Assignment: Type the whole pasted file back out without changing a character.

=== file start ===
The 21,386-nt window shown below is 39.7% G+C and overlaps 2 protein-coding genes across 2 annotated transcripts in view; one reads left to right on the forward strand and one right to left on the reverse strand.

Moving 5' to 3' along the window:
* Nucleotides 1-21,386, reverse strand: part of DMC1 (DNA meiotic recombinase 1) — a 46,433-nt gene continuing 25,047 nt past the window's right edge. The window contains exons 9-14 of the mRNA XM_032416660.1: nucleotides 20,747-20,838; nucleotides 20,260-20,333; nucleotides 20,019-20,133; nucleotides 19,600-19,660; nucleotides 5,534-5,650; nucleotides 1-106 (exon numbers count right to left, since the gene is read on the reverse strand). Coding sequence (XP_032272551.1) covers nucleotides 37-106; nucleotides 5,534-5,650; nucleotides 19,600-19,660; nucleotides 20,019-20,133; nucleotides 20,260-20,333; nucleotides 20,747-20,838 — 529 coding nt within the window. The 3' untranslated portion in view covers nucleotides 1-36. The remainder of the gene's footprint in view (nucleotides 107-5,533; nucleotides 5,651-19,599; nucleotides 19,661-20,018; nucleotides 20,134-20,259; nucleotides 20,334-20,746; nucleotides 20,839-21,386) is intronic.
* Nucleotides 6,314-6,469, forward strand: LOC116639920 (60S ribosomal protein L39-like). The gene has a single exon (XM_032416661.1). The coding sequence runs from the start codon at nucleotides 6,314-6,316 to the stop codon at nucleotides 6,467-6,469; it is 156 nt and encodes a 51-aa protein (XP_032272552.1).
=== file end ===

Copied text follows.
The 21,386-nt window shown below is 39.7% G+C and overlaps 2 protein-coding genes across 2 annotated transcripts in view; one reads left to right on the forward strand and one right to left on the reverse strand.

Moving 5' to 3' along the window:
* Nucleotides 1-21,386, reverse strand: part of DMC1 (DNA meiotic recombinase 1) — a 46,433-nt gene continuing 25,047 nt past the window's right edge. The window contains exons 9-14 of the mRNA XM_032416660.1: nucleotides 20,747-20,838; nucleotides 20,260-20,333; nucleotides 20,019-20,133; nucleotides 19,600-19,660; nucleotides 5,534-5,650; nucleotides 1-106 (exon numbers count right to left, since the gene is read on the reverse strand). Coding sequence (XP_032272551.1) covers nucleotides 37-106; nucleotides 5,534-5,650; nucleotides 19,600-19,660; nucleotides 20,019-20,133; nucleotides 20,260-20,333; nucleotides 20,747-20,838 — 529 coding nt within the window. The 3' untranslated portion in view covers nucleotides 1-36. The remainder of the gene's footprint in view (nucleotides 107-5,533; nucleotides 5,651-19,599; nucleotides 19,661-20,018; nucleotides 20,134-20,259; nucleotides 20,334-20,746; nucleotides 20,839-21,386) is intronic.
* Nucleotides 6,314-6,469, forward strand: LOC116639920 (60S ribosomal protein L39-like). The gene has a single exon (XM_032416661.1). The coding sequence runs from the start codon at nucleotides 6,314-6,316 to the stop codon at nucleotides 6,467-6,469; it is 156 nt and encodes a 51-aa protein (XP_032272552.1).